Current Affairs June 2017 - Technology


1 - Super-Earth found 21 light years away


Scientists have discovered a potentially habitable Earth-like planet, located just 21 light years away, that may host liquid water on its surface.

US Scientists found that the planet, with a mass between two and three times the Earth, resides at the edge of the habitable zone of its host star Gliese 625.

Planet is a relatively cool star and situated at the edge of its habitability zone, in which liquid water can exist on its surface. This is the sixth super-Earth closest to our solar system in the habitability zone.

2 - NASA renamed solar probe mission to honor physicist Eugene Parker

Eugene Parker

NASA has renamed the Solar Probe Plus spacecraft, humanity’s first mission to a star, which will launch in 2018, as the Parker Solar Probe in honor of astrophysicist Eugene Parker.

This is the first time NASA has named a spacecraft for a living individual. It’s a spacecraft loaded with technological breakthroughs that will solve many of the largest mysteries about our star.

The mission is a part of NASA’s Living with a Star program to explore aspects of the Sun-Earth system that directly affect life and society.

3 - First Developmental Flight of India's GSLV Mk III Successfully launched GSAT-19 Satellite

First Developmental Flight

The first developmental flight (GSLV MkIII-D1) of India's heavy lift launch vehicle GSLV Mk-III was successfully conducted from Satish Dhawan Space Centre SHAR, Sriharikota with the launch of GSAT-19 satellite.

This was the first orbital mission of GSLV MkIII which was mainly intended to evaluate the vehicle performance including that of its fully indigenous cryogenic upper stage during the flight. Weighing 3136 kg at lift-off, GSAT-19 is the heaviest satellite launched from the Indian soil.

4 - China launched its 1st X-ray space telescope with the name "Insight"

X-ray Space Telescope

In order to study black holes, pulsars, and gamma ray bursts, China launched its first 2.5-tonne Hard X-ray Modulation space telescope with name ‘Insight’.

According to scientists, Insight will allow them to observe magnetic fields and the interiors of pulsars and better understand the evolution of black holes.

Since the black holes are usually undetectable, Insight has a larger detection area and a broader energy range which makes it easier to scan the galaxy.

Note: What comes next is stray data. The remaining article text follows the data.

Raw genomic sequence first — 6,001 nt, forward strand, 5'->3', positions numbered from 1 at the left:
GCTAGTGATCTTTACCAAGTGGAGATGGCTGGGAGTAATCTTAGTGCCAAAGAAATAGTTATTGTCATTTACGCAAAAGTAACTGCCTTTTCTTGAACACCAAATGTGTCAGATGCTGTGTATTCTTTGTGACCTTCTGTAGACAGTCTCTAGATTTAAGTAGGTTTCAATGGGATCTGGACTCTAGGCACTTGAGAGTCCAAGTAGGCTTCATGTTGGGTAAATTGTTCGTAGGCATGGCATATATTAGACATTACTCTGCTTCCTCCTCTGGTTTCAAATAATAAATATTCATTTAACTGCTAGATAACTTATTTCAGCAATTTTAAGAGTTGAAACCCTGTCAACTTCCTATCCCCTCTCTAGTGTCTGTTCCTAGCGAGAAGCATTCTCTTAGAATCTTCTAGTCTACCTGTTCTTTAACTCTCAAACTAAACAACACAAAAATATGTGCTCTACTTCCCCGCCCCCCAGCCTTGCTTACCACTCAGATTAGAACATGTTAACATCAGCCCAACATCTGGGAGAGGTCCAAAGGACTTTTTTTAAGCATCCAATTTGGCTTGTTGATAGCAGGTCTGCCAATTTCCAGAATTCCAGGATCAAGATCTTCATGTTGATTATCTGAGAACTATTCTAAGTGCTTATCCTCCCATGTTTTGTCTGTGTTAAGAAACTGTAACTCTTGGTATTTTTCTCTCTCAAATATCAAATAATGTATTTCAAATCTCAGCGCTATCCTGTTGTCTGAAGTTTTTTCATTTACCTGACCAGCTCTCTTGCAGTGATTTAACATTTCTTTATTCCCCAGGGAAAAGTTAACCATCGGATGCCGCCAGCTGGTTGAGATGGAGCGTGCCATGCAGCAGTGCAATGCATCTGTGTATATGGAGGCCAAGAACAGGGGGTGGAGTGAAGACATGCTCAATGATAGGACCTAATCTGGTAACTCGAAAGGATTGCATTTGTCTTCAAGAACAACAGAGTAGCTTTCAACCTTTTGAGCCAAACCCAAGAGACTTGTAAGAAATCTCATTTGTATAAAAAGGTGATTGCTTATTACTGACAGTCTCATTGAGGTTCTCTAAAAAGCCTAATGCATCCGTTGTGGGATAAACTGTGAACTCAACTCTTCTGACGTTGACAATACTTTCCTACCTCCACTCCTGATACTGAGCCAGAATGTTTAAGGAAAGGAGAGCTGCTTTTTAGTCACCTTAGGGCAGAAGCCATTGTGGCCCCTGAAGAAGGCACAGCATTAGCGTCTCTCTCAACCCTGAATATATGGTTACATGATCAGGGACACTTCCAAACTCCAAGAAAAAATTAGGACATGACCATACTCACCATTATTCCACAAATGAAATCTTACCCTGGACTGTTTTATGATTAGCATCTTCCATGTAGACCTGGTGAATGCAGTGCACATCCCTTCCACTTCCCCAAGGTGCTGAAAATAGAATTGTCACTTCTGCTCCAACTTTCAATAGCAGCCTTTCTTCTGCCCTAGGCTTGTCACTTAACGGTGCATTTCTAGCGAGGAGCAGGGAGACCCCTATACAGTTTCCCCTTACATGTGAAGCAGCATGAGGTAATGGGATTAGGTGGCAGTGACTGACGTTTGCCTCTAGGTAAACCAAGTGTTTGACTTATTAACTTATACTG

5 - PSLV-C38 Successfully Launched 31 Satellites in a Single Flight


ISRO’s Polar Satellite Launch Vehicle PSLV-C38 successfully launched the 712 kg Cartosat-2 Series Satellite along with 30 co-passenger satellites from Satish Dhawan Space Centre, Sriharikota. This is the 39th consecutively successful mission of PSLV.

One of the 30 co-passenger satellites carried by PSLV-C38 was the 15 kg NIUSAT, a University/Academic Institute satellite from Nurul Islam University, Tamil Nadu, India.

The remaining 29 co-passenger satellites carried were international customer satellites from USA (10), United Kingdom (3), Belgium (3), Italy (3), Austria (1), Chile (1), Czech Republic (1), Finland (1), France (1), Germany (1), Japan (1), Latvia (1), Lithuania (1) and Slovakia (1). The total number of customer satellites from abroad placed in orbit by India’s PSLV has reached 209.

6 - Scientists develop new drought resistant plants

Drought Resistant Plants

A team of scientists, including one of Indian origin, from Australian National University mapped a new molecular signalling pathway that controls the ability of plants to close the pores on their leaves to conserve water during drought stress.

Researchers have developed plants that have a better chance of surviving droughts by enhancing the natural ability of their leaves to preserve water. The new method has helped some plants survive 50% longer in drought conditions, and could eventually benefit major crops such as barley, rice and wheat, which are crucial to world food supplies.